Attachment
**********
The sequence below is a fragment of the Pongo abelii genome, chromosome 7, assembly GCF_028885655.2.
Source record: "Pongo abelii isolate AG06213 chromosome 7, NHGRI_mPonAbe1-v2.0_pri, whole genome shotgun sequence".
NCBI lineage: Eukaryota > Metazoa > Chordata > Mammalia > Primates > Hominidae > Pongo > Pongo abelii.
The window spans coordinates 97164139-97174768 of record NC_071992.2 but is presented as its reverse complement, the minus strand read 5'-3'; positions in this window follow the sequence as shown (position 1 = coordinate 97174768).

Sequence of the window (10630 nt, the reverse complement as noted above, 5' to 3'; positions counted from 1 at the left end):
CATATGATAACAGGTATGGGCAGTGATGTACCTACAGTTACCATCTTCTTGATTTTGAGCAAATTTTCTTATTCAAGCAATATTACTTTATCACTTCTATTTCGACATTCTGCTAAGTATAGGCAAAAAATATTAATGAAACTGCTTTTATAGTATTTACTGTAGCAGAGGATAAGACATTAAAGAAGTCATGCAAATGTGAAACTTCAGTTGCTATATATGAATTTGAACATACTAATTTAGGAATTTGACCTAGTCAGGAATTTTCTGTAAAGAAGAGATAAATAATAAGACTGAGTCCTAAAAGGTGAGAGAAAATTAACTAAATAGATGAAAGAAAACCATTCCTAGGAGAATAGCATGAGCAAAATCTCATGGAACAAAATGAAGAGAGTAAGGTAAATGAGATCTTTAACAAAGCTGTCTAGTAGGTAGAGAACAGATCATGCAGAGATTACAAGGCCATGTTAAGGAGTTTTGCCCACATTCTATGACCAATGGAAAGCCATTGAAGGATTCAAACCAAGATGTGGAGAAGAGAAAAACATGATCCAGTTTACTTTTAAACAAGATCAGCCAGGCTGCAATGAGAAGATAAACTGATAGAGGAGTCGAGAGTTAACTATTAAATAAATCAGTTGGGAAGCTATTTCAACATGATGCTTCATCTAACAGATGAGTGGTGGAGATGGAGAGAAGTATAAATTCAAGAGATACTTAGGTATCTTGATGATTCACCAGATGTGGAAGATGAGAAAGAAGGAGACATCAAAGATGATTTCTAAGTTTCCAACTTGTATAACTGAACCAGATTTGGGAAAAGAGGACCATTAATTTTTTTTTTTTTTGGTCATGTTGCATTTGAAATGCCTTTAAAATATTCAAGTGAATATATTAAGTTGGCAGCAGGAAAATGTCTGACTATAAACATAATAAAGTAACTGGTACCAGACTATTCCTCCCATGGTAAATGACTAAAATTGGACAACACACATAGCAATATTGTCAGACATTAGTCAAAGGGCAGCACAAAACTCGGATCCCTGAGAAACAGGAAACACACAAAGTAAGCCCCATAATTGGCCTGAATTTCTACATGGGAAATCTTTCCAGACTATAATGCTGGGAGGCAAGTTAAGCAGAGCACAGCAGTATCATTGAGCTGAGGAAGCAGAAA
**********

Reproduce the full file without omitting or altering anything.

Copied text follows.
The sequence below is a fragment of the Pongo abelii genome, chromosome 7, assembly GCF_028885655.2.
Source record: "Pongo abelii isolate AG06213 chromosome 7, NHGRI_mPonAbe1-v2.0_pri, whole genome shotgun sequence".
NCBI lineage: Eukaryota > Metazoa > Chordata > Mammalia > Primates > Hominidae > Pongo > Pongo abelii.
The window spans coordinates 97164139-97174768 of record NC_071992.2 but is presented as its reverse complement, the minus strand read 5'-3'; positions in this window follow the sequence as shown (position 1 = coordinate 97174768).

Sequence of the window (10630 nt, the reverse complement as noted above, 5' to 3'; positions counted from 1 at the left end):
CATATGATAACAGGTATGGGCAGTGATGTACCTACAGTTACCATCTTCTTGATTTTGAGCAAATTTTCTTATTCAAGCAATATTACTTTATCACTTCTATTTCGACATTCTGCTAAGTATAGGCAAAAAATATTAATGAAACTGCTTTTATAGTATTTACTGTAGCAGAGGATAAGACATTAAAGAAGTCATGCAAATGTGAAACTTCAGTTGCTATATATGAATTTGAACATACTAATTTAGGAATTTGACCTAGTCAGGAATTTTCTGTAAAGAAGAGATAAATAATAAGACTGAGTCCTAAAAGGTGAGAGAAAATTAACTAAATAGATGAAAGAAAACCATTCCTAGGAGAATAGCATGAGCAAAATCTCATGGAACAAAATGAAGAGAGTAAGGTAAATGAGATCTTTAACAAAGCTGTCTAGTAGGTAGAGAACAGATCATGCAGAGATTACAAGGCCATGTTAAGGAGTTTTGCCCACATTCTATGACCAATGGAAAGCCATTGAAGGATTCAAACCAAGATGTGGAGAAGAGAAAAACATGATCCAGTTTACTTTTAAACAAGATCAGCCAGGCTGCAATGAGAAGATAAACTGATAGAGGAGTCGAGAGTTAACTATTAAATAAATCAGTTGGGAAGCTATTTCAACATGATGCTTCATCTAACAGATGAGTGGTGGAGATGGAGAGAAGTATAAATTCAAGAGATACTTAGGTATCTTGATGATTCACCAGATGTGGAAGATGAGAAAGAAGGAGACATCAAAGATGATTTCTAAGTTTCCAACTTGTATAACTGAACCAGATTTGGGAAAAGAGGACCATTAATTTTTTTTTTTTTTGGTCATGTTGCATTTGAAATGCCTTTAAAATATTCAAGTGAATATATTAAGTTGGCAGCAGGAAAATGTCTGACTATAAACATAATAAAGTAACTGGTACCAGACTATTCCTCCCATGGTAAATGACTAAAATTGGACAACACACATAGCAATATTGTCAGACATTAGTCAAAGGGCAGCACAAAACTCGGATCCCTGAGAAACAGGAAACACACAAAGTAAGCCCCATAATTGGCCTGAATTTCTACATGGGAAATCTTTCCAGACTATAATGCTGGGAGGCAAGTTAAGCAGAGCACAGCAGTATCATTGAGCTGAGGAAGCAGAAA